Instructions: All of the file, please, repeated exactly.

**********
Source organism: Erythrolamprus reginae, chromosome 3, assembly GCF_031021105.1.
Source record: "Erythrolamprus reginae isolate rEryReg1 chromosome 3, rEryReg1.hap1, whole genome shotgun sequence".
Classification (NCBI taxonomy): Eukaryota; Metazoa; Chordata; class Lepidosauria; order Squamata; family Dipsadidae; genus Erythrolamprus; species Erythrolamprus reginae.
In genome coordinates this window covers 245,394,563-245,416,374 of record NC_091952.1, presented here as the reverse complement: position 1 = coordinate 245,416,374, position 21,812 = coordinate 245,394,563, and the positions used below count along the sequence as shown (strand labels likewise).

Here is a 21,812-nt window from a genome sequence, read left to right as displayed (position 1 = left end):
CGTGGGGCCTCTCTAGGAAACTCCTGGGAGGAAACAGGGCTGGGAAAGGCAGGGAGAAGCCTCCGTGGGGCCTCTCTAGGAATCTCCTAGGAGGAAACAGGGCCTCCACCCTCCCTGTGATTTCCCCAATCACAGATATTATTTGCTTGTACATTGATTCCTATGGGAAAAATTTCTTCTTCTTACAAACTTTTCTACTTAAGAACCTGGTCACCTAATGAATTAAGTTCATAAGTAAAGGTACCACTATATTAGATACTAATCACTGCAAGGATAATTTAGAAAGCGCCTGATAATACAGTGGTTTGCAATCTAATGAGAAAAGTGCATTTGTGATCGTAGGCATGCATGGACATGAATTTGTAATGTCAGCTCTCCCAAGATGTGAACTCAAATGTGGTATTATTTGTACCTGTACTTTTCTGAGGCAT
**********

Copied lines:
Source organism: Erythrolamprus reginae, chromosome 3, assembly GCF_031021105.1.
Source record: "Erythrolamprus reginae isolate rEryReg1 chromosome 3, rEryReg1.hap1, whole genome shotgun sequence".
Classification (NCBI taxonomy): Eukaryota; Metazoa; Chordata; class Lepidosauria; order Squamata; family Dipsadidae; genus Erythrolamprus; species Erythrolamprus reginae.
In genome coordinates this window covers 245,394,563-245,416,374 of record NC_091952.1, presented here as the reverse complement: position 1 = coordinate 245,416,374, position 21,812 = coordinate 245,394,563, and the positions used below count along the sequence as shown (strand labels likewise).

Here is a 21,812-nt window from a genome sequence, read left to right as displayed (position 1 = left end):
CGTGGGGCCTCTCTAGGAAACTCCTGGGAGGAAACAGGGCTGGGAAAGGCAGGGAGAAGCCTCCGTGGGGCCTCTCTAGGAATCTCCTAGGAGGAAACAGGGCCTCCACCCTCCCTGTGATTTCCCCAATCACAGATATTATTTGCTTGTACATTGATTCCTATGGGAAAAATTTCTTCTTCTTACAAACTTTTCTACTTAAGAACCTGGTCACCTAATGAATTAAGTTCATAAGTAAAGGTACCACTATATTAGATACTAATCACTGCAAGGATAATTTAGAAAGCGCCTGATAATACAGTGGTTTGCAATCTAATGAGAAAAGTGCATTTGTGATCGTAGGCATGCATGGACATGAATTTGTAATGTCAGCTCTCCCAAGATGTGAACTCAAATGTGGTATTATTTGTACCTGTACTTTTCTGAGGCAT